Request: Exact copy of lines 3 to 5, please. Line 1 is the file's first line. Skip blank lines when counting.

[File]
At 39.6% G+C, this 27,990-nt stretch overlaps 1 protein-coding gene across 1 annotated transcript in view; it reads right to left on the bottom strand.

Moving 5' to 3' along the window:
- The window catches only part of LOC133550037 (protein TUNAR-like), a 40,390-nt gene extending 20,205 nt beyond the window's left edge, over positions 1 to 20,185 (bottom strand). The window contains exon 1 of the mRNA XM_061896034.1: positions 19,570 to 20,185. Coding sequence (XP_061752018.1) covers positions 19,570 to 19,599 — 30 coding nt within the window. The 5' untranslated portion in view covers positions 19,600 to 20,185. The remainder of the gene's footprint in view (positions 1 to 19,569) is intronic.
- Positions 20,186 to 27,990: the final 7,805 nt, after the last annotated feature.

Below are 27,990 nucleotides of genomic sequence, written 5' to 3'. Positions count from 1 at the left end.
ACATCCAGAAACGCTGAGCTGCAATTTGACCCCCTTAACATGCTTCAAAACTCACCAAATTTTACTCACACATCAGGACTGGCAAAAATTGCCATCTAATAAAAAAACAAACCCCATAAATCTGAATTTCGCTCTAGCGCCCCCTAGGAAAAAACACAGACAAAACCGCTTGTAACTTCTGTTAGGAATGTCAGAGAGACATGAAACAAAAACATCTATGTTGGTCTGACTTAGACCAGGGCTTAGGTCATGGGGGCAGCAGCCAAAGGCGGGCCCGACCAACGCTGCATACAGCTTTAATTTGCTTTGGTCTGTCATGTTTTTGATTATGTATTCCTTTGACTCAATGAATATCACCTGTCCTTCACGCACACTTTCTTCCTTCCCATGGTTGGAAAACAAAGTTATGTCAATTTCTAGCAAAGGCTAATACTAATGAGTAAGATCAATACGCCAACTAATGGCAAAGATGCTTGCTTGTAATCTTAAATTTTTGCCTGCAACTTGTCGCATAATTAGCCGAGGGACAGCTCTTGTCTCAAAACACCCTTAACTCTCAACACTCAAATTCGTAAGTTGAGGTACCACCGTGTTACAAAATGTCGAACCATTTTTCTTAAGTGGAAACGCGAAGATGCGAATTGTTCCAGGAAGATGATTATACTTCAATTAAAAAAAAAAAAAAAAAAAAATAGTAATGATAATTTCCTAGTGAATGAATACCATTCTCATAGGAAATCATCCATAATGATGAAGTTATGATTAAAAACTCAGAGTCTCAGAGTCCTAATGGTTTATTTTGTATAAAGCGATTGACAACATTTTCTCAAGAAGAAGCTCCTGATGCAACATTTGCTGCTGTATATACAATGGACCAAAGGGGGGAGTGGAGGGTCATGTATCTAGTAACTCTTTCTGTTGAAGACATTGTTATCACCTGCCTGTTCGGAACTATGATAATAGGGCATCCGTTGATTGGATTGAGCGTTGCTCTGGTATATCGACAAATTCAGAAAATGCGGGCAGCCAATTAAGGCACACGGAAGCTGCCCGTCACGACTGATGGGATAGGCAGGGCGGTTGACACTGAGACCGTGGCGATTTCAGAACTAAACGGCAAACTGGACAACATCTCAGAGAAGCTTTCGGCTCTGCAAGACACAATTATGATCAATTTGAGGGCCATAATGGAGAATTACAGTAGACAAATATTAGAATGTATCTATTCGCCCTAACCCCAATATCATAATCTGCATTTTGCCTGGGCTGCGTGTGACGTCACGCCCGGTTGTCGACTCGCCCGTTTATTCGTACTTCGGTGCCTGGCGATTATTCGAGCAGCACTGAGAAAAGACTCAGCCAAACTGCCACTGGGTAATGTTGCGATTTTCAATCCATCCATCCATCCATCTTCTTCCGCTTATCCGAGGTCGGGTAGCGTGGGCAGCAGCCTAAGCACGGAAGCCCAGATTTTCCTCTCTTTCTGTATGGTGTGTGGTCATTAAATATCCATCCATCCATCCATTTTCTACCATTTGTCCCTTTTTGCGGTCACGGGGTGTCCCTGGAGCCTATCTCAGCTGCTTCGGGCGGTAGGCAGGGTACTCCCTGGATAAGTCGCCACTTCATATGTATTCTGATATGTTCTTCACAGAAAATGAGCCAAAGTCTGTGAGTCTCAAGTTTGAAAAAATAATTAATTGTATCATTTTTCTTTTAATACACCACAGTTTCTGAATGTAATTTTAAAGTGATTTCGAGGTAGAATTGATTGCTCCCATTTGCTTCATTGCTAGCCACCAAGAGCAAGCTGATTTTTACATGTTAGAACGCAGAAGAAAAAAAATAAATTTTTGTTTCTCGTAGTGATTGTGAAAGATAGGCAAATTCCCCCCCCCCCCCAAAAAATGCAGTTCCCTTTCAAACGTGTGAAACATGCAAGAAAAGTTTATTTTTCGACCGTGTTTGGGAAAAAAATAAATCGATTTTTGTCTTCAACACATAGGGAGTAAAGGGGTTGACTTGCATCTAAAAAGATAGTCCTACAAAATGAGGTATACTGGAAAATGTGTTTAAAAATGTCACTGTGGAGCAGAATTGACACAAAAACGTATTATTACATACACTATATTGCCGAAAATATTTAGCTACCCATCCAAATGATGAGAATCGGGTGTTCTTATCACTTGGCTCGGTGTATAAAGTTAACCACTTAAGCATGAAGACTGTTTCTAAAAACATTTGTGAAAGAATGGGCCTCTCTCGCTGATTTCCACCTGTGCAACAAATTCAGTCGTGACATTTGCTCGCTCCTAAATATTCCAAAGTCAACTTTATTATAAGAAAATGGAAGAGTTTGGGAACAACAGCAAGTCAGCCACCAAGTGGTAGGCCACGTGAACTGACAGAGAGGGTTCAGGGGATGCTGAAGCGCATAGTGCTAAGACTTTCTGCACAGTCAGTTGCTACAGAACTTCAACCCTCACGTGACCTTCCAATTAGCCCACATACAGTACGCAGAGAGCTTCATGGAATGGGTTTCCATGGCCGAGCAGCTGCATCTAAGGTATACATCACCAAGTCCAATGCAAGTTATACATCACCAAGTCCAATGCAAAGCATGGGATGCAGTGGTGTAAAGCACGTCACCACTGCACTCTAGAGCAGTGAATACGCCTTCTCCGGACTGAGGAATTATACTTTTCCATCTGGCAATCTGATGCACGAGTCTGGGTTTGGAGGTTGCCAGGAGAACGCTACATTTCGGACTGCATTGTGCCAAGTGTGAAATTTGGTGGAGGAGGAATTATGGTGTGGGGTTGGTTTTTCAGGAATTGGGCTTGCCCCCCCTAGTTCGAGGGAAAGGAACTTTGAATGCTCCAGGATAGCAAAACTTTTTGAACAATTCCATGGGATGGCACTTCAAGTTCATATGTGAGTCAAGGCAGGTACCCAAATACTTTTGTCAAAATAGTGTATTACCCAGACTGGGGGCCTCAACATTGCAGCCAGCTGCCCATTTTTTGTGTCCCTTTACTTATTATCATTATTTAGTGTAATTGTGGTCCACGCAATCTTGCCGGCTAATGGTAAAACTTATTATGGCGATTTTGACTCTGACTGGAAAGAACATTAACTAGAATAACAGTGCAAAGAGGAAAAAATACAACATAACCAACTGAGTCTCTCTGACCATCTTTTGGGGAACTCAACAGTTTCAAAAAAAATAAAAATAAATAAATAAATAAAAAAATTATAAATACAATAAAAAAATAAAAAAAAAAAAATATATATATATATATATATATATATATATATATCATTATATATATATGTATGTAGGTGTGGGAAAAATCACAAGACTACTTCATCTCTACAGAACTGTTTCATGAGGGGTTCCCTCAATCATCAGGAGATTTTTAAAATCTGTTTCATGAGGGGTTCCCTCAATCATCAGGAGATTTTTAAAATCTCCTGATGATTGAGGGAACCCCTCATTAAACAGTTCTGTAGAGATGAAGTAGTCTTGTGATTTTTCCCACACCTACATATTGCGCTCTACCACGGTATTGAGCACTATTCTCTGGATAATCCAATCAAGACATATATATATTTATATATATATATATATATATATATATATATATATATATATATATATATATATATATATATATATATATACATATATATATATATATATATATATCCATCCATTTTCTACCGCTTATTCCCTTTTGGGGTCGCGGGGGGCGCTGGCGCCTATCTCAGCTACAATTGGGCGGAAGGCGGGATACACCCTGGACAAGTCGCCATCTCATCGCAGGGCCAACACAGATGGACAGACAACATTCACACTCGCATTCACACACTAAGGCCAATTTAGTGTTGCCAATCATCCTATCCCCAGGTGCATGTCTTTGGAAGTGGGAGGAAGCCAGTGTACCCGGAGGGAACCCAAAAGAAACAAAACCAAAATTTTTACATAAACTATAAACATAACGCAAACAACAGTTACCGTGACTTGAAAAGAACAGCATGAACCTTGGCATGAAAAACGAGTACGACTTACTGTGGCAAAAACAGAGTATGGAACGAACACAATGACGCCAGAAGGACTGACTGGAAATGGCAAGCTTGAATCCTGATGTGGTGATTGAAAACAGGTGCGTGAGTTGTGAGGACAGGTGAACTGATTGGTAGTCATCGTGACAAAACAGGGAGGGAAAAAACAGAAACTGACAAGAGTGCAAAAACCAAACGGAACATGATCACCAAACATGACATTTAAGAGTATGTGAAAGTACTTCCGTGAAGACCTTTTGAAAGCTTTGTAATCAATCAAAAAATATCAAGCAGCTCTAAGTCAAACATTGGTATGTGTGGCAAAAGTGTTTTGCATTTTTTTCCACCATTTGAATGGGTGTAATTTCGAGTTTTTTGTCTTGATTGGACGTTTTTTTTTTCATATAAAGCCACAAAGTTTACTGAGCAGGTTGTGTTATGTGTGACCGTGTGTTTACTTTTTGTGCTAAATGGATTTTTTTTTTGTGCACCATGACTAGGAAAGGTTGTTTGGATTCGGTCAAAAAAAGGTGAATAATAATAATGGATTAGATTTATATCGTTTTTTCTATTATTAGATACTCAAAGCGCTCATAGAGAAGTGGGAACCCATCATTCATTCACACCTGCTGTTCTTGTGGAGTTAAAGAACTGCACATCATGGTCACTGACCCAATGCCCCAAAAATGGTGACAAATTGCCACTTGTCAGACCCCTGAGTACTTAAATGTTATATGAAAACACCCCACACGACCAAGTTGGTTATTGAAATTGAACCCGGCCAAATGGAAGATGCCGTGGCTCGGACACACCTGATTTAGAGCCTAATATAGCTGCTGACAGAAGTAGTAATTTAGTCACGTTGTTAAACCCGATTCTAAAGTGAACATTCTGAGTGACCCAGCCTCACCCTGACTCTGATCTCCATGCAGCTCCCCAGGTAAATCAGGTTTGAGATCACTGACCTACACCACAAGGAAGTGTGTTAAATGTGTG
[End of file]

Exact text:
- The window catches only part of LOC133550037 (protein TUNAR-like), a 40,390-nt gene extending 20,205 nt beyond the window's left edge, over positions 1 to 20,185 (bottom strand). The window contains exon 1 of the mRNA XM_061896034.1: positions 19,570 to 20,185. Coding sequence (XP_061752018.1) covers positions 19,570 to 19,599 — 30 coding nt within the window. The 5' untranslated portion in view covers positions 19,600 to 20,185. The remainder of the gene's footprint in view (positions 1 to 19,569) is intronic.
- Positions 20,186 to 27,990: the final 7,805 nt, after the last annotated feature.

Below are 27,990 nucleotides of genomic sequence, written 5' to 3'. Positions count from 1 at the left end.